In this file:


·         Soybeans, corn close mostly trading limit higher

·         Farmer skeptical of USDA’s Prospective Plantings report

·         USDA Prospective Plantings Report Bullish for Corn and Beans



Soybeans, corn close mostly trading limit higher


By John Perkins, Brownfield

March 31, 2021


Soybeans were sharply higher on commercial and technical buying, with most contracts closing limit up, $.70 per bushel higher. The USDA’s acreage estimate was up on the year, but below expectations at 87.6 million acres, and March 1st stocks were the lowest in five years at 1.56 billion bushels. The trade is also watching harvest activity in Argentina and Brazil, but any bearishness attached to that activity was on the back burner and there are concerns about a drier weather pattern lowering yields for some of the late planted crops. Brazilian export group ANEC sees March soybean exports at around 15.5 million tons, with Brazilian prices at a discount to the U.S. Export demand from China has slowed down as Brazil’s harvest has moved forward and their prices have moved lower. Soybean meal and oil were sharply higher, including a limit up move for May meal, on the fundamental implications of a tighter soybean supply. The USDA’s crush numbers for February are out Thursday at 3 Eastern/2 Central.


Corn was sharply higher on commercial and technical buying, with most months rising the $.25 daily trading limit. The USDA also showed a smaller than anticipated acreage increase for corn at just over 91.1 million acres, with the tightest March 1st supply in six years at a little more than 7.7 billion bushels. Early planting delays are probable in parts of the Midwest and Plains, with the USDA’s weekly crop progress and condition reports resuming Monday, April 5th. Corn is also watching conditions in South America...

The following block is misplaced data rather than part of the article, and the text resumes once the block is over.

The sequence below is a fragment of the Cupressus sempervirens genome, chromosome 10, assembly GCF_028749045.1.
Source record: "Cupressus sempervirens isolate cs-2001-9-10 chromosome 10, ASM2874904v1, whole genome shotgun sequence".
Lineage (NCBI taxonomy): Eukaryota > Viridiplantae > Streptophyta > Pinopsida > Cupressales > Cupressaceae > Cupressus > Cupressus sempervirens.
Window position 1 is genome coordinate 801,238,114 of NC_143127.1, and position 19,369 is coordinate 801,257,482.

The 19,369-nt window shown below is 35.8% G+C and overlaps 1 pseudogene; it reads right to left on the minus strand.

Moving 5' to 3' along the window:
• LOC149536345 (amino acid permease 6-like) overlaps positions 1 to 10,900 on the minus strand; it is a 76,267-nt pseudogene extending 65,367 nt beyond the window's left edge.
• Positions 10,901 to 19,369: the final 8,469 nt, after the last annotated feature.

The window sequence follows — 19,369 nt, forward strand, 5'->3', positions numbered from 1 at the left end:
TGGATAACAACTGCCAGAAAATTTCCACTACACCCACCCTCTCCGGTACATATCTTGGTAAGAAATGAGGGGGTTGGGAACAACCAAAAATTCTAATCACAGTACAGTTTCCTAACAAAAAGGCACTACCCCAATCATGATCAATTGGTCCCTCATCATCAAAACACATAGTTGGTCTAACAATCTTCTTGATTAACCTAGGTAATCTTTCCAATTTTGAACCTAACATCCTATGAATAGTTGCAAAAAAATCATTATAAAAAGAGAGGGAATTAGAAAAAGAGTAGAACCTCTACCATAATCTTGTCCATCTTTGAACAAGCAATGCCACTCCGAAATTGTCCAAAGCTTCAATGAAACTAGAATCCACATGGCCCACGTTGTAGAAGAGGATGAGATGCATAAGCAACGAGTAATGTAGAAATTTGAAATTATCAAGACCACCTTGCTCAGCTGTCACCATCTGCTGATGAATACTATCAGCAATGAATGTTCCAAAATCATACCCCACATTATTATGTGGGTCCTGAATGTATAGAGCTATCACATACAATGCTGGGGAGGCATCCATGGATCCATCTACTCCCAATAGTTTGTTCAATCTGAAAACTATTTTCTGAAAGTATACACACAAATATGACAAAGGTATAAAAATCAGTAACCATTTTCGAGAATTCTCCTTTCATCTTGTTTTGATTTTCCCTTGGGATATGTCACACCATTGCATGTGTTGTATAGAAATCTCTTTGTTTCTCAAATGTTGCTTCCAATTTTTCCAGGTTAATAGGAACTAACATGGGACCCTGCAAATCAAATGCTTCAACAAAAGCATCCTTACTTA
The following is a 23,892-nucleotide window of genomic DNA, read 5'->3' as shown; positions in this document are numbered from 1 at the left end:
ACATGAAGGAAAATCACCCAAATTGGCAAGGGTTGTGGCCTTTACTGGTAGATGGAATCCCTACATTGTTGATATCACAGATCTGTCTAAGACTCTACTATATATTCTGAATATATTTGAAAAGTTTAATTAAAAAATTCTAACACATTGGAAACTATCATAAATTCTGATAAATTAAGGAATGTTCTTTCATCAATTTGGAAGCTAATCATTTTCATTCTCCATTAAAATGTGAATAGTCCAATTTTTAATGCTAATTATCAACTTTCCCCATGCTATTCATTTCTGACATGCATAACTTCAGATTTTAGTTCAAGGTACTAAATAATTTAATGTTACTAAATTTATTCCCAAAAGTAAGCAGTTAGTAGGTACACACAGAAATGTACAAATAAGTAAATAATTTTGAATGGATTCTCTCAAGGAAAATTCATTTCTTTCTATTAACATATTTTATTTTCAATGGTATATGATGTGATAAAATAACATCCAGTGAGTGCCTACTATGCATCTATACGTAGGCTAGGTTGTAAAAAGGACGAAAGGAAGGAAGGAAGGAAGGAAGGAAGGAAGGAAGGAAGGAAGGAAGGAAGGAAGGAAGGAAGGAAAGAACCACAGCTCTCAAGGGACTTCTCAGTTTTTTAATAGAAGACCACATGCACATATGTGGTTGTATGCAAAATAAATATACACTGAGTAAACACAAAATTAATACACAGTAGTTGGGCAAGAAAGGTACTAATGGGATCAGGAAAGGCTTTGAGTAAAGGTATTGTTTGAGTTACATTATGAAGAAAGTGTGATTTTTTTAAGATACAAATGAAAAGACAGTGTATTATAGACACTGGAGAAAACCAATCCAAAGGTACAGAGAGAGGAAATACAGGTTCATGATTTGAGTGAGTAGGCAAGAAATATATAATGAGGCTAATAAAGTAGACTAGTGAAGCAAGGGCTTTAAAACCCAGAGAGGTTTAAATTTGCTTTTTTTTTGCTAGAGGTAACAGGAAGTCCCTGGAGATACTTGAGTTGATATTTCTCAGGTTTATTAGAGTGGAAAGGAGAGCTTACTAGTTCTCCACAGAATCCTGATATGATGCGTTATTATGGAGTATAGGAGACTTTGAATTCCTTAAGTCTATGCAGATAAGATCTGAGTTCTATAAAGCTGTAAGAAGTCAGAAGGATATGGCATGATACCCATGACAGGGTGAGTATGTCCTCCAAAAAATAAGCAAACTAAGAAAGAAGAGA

Farmer skeptical of USDA’s Prospective Plantings report


By Will Robinson, Brownfield

March 31, 2021


A Missouri farmer isn’t putting too much stock into the USDA’s Prospective Plantings report showing lower than expected acreage for corn and soybeans.


Richard Oswald tells Brownfield Wednesday’s bullish report won’t affect the market long-term.


“It doesn’t matter what an estimate is, it only matters what we [farmers] actually did…,” he said “We’ll probably, at some point here before too long, see a price correction in soybeans and corn both just because it’s still an unknown fact [of] what those planted acres are going to be and they can change in a day.”


The Atchison County farmer says he’s skeptical about the accuracy of USDA’s acreage estimates across the board.


“Where’d those millions of acres go,” Oswald said...


more, including audio [6:38 min.]



USDA Prospective Plantings Report Bullish for Corn and Beans


Radio 570 WNAX (SD)

Mar 31, 2021


The U.S. Department of Agriculture’s March 1 Prospective Plantings Report was surprisingly bullish for corn and soybeans. United States farmers indicated they only intend to increase corn acres 1% from 2020 to an estimated 91.1 million acres (ma). That is only 325,000 acres higher than last year and was around 2.0 ma below the average trade guess.


Corn stocks in all positions on March 1, 2021 totaled 7.70 billion bushels (bb), down 3 % from March 1, 2020 or 251 million bushels. This was in line with expectations.


With the big corn acreage surprise, market analyst John Heinberg with Total Farm Marketing is optimistic about the upside in corn. “I think we need to be above $6.00 on old crop corn and above $5.00 on new crop.”


Soybean planted area for 2021 was also a bullish surprise, estimated at 87.6 million acres, up 5% from last year. However, this is nearly 2.4 ma below the average trade guess of 89.99 ma. It’s also below the estimate USDA released at the February Ag Outlook Forum. Heinberg says, “USDA’s 90-million-acre figure put soybean ending stocks right at 145 mb, so with the nearly 2.5 ma drop that could put new crop carryout down to as low as 100 mb which is below pipeline supplies.” This leaves no room for error during the upcoming growing season...